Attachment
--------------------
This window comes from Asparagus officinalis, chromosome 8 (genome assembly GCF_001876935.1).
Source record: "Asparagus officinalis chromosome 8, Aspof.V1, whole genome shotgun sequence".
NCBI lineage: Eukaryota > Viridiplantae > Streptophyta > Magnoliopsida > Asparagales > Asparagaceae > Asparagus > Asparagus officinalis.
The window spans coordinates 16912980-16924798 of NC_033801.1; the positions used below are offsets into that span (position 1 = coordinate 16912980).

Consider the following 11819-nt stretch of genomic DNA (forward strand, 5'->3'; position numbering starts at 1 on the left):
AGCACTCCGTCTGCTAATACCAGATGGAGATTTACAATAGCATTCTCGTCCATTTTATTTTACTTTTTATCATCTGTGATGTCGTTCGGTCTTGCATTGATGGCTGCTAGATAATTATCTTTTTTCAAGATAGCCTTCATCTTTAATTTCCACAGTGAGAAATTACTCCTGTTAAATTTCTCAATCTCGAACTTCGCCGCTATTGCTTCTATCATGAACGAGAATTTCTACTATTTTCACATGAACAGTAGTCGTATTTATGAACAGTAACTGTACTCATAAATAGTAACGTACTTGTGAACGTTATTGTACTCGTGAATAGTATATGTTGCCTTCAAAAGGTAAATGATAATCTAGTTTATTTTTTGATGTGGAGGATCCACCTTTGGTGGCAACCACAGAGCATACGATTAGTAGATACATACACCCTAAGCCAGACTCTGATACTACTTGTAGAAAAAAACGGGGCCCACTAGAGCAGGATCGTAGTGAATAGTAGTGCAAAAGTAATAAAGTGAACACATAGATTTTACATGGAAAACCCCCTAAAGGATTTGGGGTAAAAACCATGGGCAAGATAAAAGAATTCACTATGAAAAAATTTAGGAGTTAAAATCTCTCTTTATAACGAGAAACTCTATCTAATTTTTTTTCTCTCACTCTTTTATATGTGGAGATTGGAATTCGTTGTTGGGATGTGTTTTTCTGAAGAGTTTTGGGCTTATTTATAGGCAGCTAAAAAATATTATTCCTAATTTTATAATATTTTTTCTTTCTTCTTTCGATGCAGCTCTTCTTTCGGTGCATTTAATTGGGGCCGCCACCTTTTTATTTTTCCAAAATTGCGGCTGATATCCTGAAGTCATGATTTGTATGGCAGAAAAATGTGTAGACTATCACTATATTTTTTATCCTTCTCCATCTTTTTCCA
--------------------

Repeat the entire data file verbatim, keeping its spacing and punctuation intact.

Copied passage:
This window comes from Asparagus officinalis, chromosome 8 (genome assembly GCF_001876935.1).
Source record: "Asparagus officinalis chromosome 8, Aspof.V1, whole genome shotgun sequence".
NCBI lineage: Eukaryota > Viridiplantae > Streptophyta > Magnoliopsida > Asparagales > Asparagaceae > Asparagus > Asparagus officinalis.
The window spans coordinates 16912980-16924798 of NC_033801.1; the positions used below are offsets into that span (position 1 = coordinate 16912980).

Consider the following 11819-nt stretch of genomic DNA (forward strand, 5'->3'; position numbering starts at 1 on the left):
AGCACTCCGTCTGCTAATACCAGATGGAGATTTACAATAGCATTCTCGTCCATTTTATTTTACTTTTTATCATCTGTGATGTCGTTCGGTCTTGCATTGATGGCTGCTAGATAATTATCTTTTTTCAAGATAGCCTTCATCTTTAATTTCCACAGTGAGAAATTACTCCTGTTAAATTTCTCAATCTCGAACTTCGCCGCTATTGCTTCTATCATGAACGAGAATTTCTACTATTTTCACATGAACAGTAGTCGTATTTATGAACAGTAACTGTACTCATAAATAGTAACGTACTTGTGAACGTTATTGTACTCGTGAATAGTATATGTTGCCTTCAAAAGGTAAATGATAATCTAGTTTATTTTTTGATGTGGAGGATCCACCTTTGGTGGCAACCACAGAGCATACGATTAGTAGATACATACACCCTAAGCCAGACTCTGATACTACTTGTAGAAAAAAACGGGGCCCACTAGAGCAGGATCGTAGTGAATAGTAGTGCAAAAGTAATAAAGTGAACACATAGATTTTACATGGAAAACCCCCTAAAGGATTTGGGGTAAAAACCATGGGCAAGATAAAAGAATTCACTATGAAAAAATTTAGGAGTTAAAATCTCTCTTTATAACGAGAAACTCTATCTAATTTTTTTTCTCTCACTCTTTTATATGTGGAGATTGGAATTCGTTGTTGGGATGTGTTTTTCTGAAGAGTTTTGGGCTTATTTATAGGCAGCTAAAAAATATTATTCCTAATTTTATAATATTTTTTCTTTCTTCTTTCGATGCAGCTCTTCTTTCGGTGCATTTAATTGGGGCCGCCACCTTTTTATTTTTCCAAAATTGCGGCTGATATCCTGAAGTCATGATTTGTATGGCAGAAAAATGTGTAGACTATCACTATATTTTTTATCCTTCTCCATCTTTTTCCA